Exosomes: Implications in HIV-1 Pathogenesis
AbstractExosomes are membranous nanovesicles of endocytic origin that carry host and pathogen derived genomic, proteomic, and lipid cargos. Exosomes are secreted by most cell types into the extracellular milieu and are subsequently internalized by recipient cells. Upon internalization, exosomes condition recipient cells by donating their cargos and/or activating various signal transduction pathways, consequently regulating physiological and pathophysiological processes. The role of exosomes in viral pathogenesis, especially human immunodeficiency virus type 1 [HIV-1] is beginning to unravel. Recent research reports suggest that exosomes from various sources play important but different roles in the pathogenesis of HIV-1. From these reports, it appears that the source of exosomes is the defining factor for the exosomal effect on HIV-1. In this review, we will describe how HIV-1 infection is modulated by exosomes and in turn how exosomes are targeted by HIV-1 factors. Finally, we will discuss potentially emerging therapeutic options based on exosomal cargos that may have promise in preventing HIV-1 transmission. View Full-Text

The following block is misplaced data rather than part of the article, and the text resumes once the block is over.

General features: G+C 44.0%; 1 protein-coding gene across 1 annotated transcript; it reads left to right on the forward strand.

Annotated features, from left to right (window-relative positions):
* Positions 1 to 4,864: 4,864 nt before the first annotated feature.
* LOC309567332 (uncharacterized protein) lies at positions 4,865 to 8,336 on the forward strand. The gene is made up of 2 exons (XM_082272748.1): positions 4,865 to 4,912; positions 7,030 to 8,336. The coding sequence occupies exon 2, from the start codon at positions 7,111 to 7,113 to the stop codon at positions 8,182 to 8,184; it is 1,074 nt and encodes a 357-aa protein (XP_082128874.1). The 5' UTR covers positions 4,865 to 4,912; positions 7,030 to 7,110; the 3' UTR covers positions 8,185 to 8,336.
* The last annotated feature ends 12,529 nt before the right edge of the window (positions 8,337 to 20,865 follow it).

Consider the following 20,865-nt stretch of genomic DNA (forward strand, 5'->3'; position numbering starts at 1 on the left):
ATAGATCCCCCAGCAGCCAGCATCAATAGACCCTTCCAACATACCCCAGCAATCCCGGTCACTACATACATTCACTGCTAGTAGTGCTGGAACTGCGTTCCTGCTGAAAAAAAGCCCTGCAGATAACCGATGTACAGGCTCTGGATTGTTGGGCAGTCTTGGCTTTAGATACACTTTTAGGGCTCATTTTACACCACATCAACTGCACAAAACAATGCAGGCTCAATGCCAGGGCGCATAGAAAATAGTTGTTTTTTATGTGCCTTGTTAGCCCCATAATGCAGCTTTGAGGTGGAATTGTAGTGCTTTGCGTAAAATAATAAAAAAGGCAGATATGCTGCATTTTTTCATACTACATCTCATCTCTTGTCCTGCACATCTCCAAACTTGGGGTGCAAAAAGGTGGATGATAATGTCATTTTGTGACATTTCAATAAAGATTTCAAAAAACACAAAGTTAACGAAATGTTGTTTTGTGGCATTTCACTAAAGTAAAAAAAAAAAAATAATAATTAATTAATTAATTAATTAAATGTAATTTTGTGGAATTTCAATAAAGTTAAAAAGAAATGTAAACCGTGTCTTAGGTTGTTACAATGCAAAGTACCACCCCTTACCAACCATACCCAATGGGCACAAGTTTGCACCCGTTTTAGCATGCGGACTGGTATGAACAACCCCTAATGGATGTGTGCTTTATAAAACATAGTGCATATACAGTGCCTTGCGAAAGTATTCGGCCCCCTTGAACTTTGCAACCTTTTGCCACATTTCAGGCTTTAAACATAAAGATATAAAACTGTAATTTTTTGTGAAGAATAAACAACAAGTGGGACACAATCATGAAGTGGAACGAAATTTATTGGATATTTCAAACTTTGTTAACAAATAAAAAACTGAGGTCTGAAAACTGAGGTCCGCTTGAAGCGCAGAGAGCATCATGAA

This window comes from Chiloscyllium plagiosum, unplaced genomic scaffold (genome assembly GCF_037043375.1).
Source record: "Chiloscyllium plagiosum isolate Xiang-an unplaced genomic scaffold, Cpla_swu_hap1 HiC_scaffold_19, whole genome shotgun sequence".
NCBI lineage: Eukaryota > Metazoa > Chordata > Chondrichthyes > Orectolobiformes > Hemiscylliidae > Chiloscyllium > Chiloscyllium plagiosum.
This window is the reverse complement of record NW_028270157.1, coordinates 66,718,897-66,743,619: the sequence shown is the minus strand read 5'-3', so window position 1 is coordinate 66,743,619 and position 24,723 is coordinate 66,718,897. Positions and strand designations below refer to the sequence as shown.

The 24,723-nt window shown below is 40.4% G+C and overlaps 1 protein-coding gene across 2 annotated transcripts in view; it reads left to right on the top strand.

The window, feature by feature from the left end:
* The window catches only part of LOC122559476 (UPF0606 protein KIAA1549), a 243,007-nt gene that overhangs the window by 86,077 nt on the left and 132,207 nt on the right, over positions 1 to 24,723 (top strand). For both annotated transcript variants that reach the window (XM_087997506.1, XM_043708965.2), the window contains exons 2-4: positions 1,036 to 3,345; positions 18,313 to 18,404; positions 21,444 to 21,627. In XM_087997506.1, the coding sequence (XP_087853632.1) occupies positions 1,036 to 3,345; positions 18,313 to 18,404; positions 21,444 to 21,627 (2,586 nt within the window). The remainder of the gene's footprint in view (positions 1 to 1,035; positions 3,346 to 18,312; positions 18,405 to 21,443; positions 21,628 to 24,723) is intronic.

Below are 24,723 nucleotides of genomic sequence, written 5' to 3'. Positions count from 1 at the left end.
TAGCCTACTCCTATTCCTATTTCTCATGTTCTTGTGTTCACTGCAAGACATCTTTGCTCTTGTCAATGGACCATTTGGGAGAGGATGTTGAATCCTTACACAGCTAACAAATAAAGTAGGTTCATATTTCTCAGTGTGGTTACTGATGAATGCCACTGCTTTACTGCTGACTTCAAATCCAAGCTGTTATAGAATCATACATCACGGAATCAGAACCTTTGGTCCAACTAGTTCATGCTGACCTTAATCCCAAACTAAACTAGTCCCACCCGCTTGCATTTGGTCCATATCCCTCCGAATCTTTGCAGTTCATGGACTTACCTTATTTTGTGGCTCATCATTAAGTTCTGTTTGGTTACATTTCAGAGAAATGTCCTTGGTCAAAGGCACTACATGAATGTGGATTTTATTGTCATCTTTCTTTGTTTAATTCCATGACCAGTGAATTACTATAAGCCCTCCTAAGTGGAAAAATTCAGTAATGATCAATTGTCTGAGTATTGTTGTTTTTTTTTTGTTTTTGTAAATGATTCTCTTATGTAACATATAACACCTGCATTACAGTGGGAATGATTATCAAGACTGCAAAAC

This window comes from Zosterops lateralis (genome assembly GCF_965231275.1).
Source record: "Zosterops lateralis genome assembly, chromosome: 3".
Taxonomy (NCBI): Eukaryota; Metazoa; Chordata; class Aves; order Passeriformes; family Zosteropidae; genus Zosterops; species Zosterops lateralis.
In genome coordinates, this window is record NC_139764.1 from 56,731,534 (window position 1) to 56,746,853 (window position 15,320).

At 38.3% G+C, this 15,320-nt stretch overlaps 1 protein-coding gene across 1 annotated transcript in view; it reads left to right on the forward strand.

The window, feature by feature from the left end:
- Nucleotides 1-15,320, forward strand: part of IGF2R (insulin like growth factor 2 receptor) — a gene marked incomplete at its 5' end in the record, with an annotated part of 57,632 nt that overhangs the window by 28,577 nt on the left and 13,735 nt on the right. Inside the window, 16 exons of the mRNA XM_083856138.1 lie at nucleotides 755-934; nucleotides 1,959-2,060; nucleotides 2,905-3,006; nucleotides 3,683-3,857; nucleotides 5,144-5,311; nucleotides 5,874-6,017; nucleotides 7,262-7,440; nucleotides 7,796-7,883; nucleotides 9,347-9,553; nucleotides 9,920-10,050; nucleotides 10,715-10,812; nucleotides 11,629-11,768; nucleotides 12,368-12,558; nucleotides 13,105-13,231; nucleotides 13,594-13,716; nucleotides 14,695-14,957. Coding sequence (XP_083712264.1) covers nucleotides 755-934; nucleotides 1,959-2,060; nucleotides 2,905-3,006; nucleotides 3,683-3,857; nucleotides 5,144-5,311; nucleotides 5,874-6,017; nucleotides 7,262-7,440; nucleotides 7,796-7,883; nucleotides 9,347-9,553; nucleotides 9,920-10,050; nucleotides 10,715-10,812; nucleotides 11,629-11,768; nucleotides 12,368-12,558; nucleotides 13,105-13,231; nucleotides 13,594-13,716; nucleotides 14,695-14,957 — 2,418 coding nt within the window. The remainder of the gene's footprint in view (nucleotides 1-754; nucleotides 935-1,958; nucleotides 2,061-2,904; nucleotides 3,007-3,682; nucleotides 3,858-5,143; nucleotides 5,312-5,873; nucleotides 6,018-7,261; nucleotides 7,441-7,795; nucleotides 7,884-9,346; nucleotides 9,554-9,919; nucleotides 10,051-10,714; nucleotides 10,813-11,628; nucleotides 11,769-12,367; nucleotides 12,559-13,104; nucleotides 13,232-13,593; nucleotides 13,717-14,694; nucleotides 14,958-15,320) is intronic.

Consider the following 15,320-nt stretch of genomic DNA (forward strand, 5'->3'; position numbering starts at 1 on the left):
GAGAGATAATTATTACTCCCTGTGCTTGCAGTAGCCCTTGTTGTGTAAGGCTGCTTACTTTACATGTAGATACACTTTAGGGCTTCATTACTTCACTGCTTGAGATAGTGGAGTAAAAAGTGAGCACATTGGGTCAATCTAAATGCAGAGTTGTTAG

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Madison, M.N.; Okeoma, C.M. Exosomes: Implications in HIV-1 Pathogenesis. Viruses 2015, 7, 4093-4118.
Madison MN, Okeoma CM. Exosomes: Implications in HIV-1 Pathogenesis. Viruses. 2015; 7(7):4093-4118.Chicago/Turabian Style
Madison, Marisa N.; Okeoma, Chioma M. 2015. "Exosomes: Implications in HIV-1 Pathogenesis." Viruses 7, no. 7: 4093-4118.